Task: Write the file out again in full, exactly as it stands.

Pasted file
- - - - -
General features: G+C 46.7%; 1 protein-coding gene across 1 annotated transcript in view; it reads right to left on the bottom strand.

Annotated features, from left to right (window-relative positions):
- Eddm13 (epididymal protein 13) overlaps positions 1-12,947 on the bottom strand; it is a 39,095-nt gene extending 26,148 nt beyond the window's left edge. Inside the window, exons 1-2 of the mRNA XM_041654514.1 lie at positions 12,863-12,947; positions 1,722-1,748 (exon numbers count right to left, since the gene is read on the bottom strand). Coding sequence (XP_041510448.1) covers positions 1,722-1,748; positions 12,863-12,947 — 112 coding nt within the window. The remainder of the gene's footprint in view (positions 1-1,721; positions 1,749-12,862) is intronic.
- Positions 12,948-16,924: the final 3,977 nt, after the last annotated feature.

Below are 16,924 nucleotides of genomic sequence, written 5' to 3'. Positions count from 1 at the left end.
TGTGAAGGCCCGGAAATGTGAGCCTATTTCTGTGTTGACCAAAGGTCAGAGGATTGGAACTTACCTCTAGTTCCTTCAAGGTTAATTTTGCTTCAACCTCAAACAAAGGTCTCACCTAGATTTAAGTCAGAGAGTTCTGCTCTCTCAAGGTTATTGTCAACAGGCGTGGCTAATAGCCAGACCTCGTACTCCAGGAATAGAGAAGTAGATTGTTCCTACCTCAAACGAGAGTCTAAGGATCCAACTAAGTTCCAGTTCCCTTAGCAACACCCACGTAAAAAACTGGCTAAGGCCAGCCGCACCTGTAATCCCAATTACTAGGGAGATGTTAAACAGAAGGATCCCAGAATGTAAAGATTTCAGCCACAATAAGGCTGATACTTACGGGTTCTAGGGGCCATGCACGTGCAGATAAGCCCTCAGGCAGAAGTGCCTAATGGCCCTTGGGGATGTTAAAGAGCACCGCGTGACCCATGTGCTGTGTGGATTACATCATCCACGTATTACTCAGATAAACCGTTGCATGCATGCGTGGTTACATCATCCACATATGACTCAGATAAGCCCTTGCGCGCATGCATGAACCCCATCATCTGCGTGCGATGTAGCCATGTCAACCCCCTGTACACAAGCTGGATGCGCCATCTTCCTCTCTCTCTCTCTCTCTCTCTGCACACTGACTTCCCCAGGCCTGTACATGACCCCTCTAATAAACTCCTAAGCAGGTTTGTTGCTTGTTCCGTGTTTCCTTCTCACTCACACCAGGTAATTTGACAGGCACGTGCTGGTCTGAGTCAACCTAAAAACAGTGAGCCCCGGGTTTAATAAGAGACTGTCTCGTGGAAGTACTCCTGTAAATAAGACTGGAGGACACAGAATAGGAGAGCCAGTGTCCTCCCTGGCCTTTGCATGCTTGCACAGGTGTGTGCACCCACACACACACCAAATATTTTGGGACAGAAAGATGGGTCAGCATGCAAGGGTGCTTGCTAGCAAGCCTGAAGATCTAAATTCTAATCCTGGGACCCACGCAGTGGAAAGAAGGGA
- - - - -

General features: G+C 46.7%; 1 protein-coding gene across 1 annotated transcript in view; it reads right to left on the bottom strand.

Annotated features, from left to right (window-relative positions):
- Eddm13 (epididymal protein 13) overlaps positions 1-12,947 on the bottom strand; it is a 39,095-nt gene extending 26,148 nt beyond the window's left edge. Inside the window, exons 1-2 of the mRNA XM_041654514.1 lie at positions 12,863-12,947; positions 1,722-1,748 (exon numbers count right to left, since the gene is read on the bottom strand). Coding sequence (XP_041510448.1) covers positions 1,722-1,748; positions 12,863-12,947 — 112 coding nt within the window. The remainder of the gene's footprint in view (positions 1-1,721; positions 1,749-12,862) is intronic.
- Positions 12,948-16,924: the final 3,977 nt, after the last annotated feature.

Below are 16,924 nucleotides of genomic sequence, written 5' to 3'. Positions count from 1 at the left end.
TGTGAAGGCCCGGAAATGTGAGCCTATTTCTGTGTTGACCAAAGGTCAGAGGATTGGAACTTACCTCTAGTTCCTTCAAGGTTAATTTTGCTTCAACCTCAAACAAAGGTCTCACCTAGATTTAAGTCAGAGAGTTCTGCTCTCTCAAGGTTATTGTCAACAGGCGTGGCTAATAGCCAGACCTCGTACTCCAGGAATAGAGAAGTAGATTGTTCCTACCTCAAACGAGAGTCTAAGGATCCAACTAAGTTCCAGTTCCCTTAGCAACACCCACGTAAAAAACTGGCTAAGGCCAGCCGCACCTGTAATCCCAATTACTAGGGAGATGTTAAACAGAAGGATCCCAGAATGTAAAGATTTCAGCCACAATAAGGCTGATACTTACGGGTTCTAGGGGCCATGCACGTGCAGATAAGCCCTCAGGCAGAAGTGCCTAATGGCCCTTGGGGATGTTAAAGAGCACCGCGTGACCCATGTGCTGTGTGGATTACATCATCCACGTATTACTCAGATAAACCGTTGCATGCATGCGTGGTTACATCATCCACATATGACTCAGATAAGCCCTTGCGCGCATGCATGAACCCCATCATCTGCGTGCGATGTAGCCATGTCAACCCCCTGTACACAAGCTGGATGCGCCATCTTCCTCTCTCTCTCTCTCTCTCTCTGCACACTGACTTCCCCAGGCCTGTACATGACCCCTCTAATAAACTCCTAAGCAGGTTTGTTGCTTGTTCCGTGTTTCCTTCTCACTCACACCAGGTAATTTGACAGGCACGTGCTGGTCTGAGTCAACCTAAAAACAGTGAGCCCCGGGTTTAATAAGAGACTGTCTCGTGGAAGTACTCCTGTAAATAAGACTGGAGGACACAGAATAGGAGAGCCAGTGTCCTCCCTGGCCTTTGCATGCTTGCACAGGTGTGTGCACCCACACACACACCAAATATTTTGGGACAGAAAGATGGGTCAGCATGCAAGGGTGCTTGCTAGCAAGCCTGAAGATCTAAATTCTAATCCTGGGACCCACGCAGTGGAAAGAAGGGA